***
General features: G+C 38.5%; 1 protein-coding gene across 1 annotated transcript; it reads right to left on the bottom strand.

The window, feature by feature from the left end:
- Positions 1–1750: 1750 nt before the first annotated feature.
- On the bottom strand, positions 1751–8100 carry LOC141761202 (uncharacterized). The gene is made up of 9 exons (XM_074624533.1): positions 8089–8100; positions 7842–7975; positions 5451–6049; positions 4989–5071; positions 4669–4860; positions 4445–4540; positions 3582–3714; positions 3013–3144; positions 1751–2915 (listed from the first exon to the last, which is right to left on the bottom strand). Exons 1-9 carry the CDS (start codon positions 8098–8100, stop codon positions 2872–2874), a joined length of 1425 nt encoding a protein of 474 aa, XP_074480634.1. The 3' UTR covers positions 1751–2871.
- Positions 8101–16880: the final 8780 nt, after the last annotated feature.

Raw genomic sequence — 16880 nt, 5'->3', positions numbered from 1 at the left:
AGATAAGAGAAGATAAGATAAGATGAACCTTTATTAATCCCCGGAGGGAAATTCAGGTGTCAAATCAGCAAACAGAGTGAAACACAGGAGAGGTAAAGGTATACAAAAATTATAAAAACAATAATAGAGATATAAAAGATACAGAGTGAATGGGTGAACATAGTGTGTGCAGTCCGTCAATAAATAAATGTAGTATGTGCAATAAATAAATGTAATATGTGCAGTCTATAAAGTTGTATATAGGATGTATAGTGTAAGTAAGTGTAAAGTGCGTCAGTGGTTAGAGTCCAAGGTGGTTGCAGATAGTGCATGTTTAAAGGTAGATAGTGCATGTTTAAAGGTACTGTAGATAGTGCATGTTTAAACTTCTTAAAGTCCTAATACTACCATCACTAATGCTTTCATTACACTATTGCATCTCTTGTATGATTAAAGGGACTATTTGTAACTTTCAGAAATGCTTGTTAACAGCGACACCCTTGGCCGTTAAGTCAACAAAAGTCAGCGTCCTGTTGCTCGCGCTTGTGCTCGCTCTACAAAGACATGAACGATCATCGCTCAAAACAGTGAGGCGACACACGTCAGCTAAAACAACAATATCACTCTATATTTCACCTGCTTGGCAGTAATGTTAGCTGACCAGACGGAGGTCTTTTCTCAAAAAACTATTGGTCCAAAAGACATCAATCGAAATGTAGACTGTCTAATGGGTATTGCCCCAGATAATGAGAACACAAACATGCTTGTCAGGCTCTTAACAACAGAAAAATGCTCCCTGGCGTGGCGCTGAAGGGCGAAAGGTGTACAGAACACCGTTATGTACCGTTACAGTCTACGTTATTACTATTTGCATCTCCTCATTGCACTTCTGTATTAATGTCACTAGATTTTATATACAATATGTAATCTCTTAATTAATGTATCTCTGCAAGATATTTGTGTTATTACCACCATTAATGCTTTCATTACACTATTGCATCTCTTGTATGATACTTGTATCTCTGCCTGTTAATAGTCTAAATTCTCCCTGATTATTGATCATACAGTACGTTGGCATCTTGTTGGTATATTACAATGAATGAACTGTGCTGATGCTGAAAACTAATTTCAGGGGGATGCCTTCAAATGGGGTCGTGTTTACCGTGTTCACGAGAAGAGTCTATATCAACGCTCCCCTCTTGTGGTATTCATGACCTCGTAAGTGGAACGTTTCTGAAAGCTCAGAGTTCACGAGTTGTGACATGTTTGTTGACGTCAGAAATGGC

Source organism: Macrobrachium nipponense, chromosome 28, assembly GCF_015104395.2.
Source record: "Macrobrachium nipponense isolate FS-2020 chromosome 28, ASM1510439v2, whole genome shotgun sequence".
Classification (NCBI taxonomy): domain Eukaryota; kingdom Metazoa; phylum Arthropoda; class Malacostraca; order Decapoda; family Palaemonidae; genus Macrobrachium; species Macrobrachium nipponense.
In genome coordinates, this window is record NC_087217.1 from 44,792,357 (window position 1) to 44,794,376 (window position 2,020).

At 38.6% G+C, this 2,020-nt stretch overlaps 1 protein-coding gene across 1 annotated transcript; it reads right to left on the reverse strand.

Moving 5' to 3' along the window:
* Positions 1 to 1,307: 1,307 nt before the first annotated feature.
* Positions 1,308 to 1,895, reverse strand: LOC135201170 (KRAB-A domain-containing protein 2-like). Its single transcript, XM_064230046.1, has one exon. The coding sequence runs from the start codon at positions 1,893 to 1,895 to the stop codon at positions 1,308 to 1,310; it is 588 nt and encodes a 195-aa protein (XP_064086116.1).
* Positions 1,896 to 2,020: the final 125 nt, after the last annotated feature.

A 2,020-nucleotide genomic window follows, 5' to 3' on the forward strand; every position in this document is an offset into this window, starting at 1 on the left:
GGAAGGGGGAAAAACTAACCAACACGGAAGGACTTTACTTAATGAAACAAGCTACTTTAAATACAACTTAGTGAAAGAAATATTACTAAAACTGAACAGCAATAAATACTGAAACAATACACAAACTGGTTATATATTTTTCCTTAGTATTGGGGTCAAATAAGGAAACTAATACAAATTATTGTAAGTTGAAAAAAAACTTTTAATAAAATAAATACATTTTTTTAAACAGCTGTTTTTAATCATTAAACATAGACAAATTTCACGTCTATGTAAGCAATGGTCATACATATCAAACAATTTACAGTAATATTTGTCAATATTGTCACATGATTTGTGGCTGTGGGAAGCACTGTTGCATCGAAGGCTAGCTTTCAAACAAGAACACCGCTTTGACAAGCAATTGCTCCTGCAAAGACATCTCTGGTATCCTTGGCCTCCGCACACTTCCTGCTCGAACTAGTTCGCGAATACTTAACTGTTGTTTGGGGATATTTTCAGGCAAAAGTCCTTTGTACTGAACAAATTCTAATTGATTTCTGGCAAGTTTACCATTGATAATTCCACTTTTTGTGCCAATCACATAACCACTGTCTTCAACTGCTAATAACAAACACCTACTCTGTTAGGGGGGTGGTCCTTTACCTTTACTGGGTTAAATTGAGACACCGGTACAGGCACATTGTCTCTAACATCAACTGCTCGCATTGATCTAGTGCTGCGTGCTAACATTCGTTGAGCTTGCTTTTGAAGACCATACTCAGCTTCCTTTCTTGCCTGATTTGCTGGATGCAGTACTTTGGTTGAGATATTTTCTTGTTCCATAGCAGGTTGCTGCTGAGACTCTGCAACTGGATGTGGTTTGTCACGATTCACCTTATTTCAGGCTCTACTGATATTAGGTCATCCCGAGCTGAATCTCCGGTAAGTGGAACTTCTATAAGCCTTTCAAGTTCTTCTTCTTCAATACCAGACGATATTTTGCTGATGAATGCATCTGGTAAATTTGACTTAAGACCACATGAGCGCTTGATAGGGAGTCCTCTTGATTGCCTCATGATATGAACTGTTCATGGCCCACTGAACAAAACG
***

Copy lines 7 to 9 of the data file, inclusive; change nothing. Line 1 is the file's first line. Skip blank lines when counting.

AGATAAGAGAAGATAAGATAAGATGAACCTTTATTAATCCCCGGAGGGAAATTCAGGTGTCAAATCAGCAAACAGAGTGAAACACAGGAGAGGTAAAGGTATACAAAAATTATAAAAACAATAATAGAGATATAAAAGATACAGAGTGAATGGGTGAACATAGTGTGTGCAGTCCGTCAATAAATAAATGTAGTATGTGCAATAAATAAATGTAATATGTGCAGTCTATAAAGTTGTATATAGGATGTATAGTGTAAGTAAGTGTAAAGTGCGTCAGTGGTTAGAGTCCAAGGTGGTTGCAGATAGTGCATGTTTAAAGGTAGATAGTGCATGTTTAAAGGTACTGTAGATAGTGCATGTTTAAACTTCTTAAAGTCCTAATACTACCATCACTAATGCTTTCATTACACTATTGCATCTCTTGTATGATTAAAGGGACTATTTGTAACTTTCAGAAATGCTTGTTAACAGCGACACCCTTGGCCGTTAAGTCAACAAAAGTCAGCGTCCTGTTGCTCGCGCTTGTGCTCGCTCTACAAAGACATGAACGATCATCGCTCAAAACAGTGAGGCGACACACGTCAGCTAAAACAACAATATCACTCTATATTTCACCTGCTTGGCAGTAATGTTAGCTGACCAGACGGAGGTCTTTTCTCAAAAAACTATTGGTCCAAAAGACATCAATCGAAATGTAGACTGTCTAATGGGTATTGCCCCAGATAATGAGAACACAAACATGCTTGTCAGGCTCTTAACAACAGAAAAATGCTCCCTGGCGTGGCGCTGAAGGGCGAAAGGTGTACAGAACACCGTTATGTACCGTTACAGTCTACGTTATTACTATTTGCATCTCCTCATTGCACTTCTGTATTAATGTCACTAGATTTTATATACAATATGTAATCTCTTAATTAATGTATCTCTGCAAGATATTTGTGTTATTACCACCATTAATGCTTTCATTACACTATTGCATCTCTTGTATGATACTTGTATCTCTGCCTGTTAATAGTCTAAATTCTCCCTGATTATTGATCATACAGTACGTTGGCATCTTGTTGGTATATTACAATGAATGAACTGTGCTGATGCTGAAAACTAATTTCAGGGGGATGCCTTCAAATGGGGTCGTGTTTACCGTGTTCACGAGAAGAGTCTATATCAACGCTCCCCTCTTGTGGTATTCATGACCTCGTAAGTGGAACGTTTCTGAAAGCTCAGAGTTCACGAGTTGTGACATGTTTGTTGACGTCAGAAATGGC

Source organism: Macrobrachium nipponense, chromosome 28, assembly GCF_015104395.2.
Source record: "Macrobrachium nipponense isolate FS-2020 chromosome 28, ASM1510439v2, whole genome shotgun sequence".